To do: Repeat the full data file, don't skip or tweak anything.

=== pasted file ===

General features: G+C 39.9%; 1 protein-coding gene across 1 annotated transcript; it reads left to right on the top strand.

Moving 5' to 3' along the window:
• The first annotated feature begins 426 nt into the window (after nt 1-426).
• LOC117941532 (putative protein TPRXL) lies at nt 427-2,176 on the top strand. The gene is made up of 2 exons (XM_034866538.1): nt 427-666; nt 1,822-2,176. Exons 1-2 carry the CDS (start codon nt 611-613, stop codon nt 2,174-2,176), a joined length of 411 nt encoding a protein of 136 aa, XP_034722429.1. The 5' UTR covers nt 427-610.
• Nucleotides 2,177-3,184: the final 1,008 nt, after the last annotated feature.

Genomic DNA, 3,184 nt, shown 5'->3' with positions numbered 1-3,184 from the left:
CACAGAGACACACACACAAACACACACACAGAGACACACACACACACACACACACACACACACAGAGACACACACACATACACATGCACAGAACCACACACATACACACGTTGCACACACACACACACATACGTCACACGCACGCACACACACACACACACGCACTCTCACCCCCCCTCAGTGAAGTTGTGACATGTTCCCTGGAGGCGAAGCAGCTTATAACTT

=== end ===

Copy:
General features: G+C 39.9%; 1 protein-coding gene across 1 annotated transcript; it reads left to right on the top strand.

Moving 5' to 3' along the window:
• The first annotated feature begins 426 nt into the window (after nt 1-426).
• LOC117941532 (putative protein TPRXL) lies at nt 427-2,176 on the top strand. The gene is made up of 2 exons (XM_034866538.1): nt 427-666; nt 1,822-2,176. Exons 1-2 carry the CDS (start codon nt 611-613, stop codon nt 2,174-2,176), a joined length of 411 nt encoding a protein of 136 aa, XP_034722429.1. The 5' UTR covers nt 427-610.
• Nucleotides 2,177-3,184: the final 1,008 nt, after the last annotated feature.

Genomic DNA, 3,184 nt, shown 5'->3' with positions numbered 1-3,184 from the left:
CACAGAGACACACACACAAACACACACACAGAGACACACACACACACACACACACACACACACAGAGACACACACACATACACATGCACAGAACCACACACATACACACGTTGCACACACACACACACATACGTCACACGCACGCACACACACACACACACGCACTCTCACCCCCCCTCAGTGAAGTTGTGACATGTTCCCTGGAGGCGAAGCAGCTTATAACTT